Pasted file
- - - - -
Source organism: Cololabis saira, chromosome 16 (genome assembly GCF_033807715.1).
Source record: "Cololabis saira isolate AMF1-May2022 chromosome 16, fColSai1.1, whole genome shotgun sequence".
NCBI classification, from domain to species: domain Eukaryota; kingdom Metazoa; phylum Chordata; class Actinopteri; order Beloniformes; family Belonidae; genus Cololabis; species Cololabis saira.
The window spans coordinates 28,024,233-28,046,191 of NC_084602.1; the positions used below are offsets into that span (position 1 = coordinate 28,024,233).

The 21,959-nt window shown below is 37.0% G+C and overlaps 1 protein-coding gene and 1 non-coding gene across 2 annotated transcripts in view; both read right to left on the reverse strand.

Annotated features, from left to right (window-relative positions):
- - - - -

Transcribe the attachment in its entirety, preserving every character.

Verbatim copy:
Source organism: Cololabis saira, chromosome 16 (genome assembly GCF_033807715.1).
Source record: "Cololabis saira isolate AMF1-May2022 chromosome 16, fColSai1.1, whole genome shotgun sequence".
NCBI classification, from domain to species: domain Eukaryota; kingdom Metazoa; phylum Chordata; class Actinopteri; order Beloniformes; family Belonidae; genus Cololabis; species Cololabis saira.
The window spans coordinates 28,024,233-28,046,191 of NC_084602.1; the positions used below are offsets into that span (position 1 = coordinate 28,024,233).

The 21,959-nt window shown below is 37.0% G+C and overlaps 1 protein-coding gene and 1 non-coding gene across 2 annotated transcripts in view; both read right to left on the reverse strand.

Annotated features, from left to right (window-relative positions):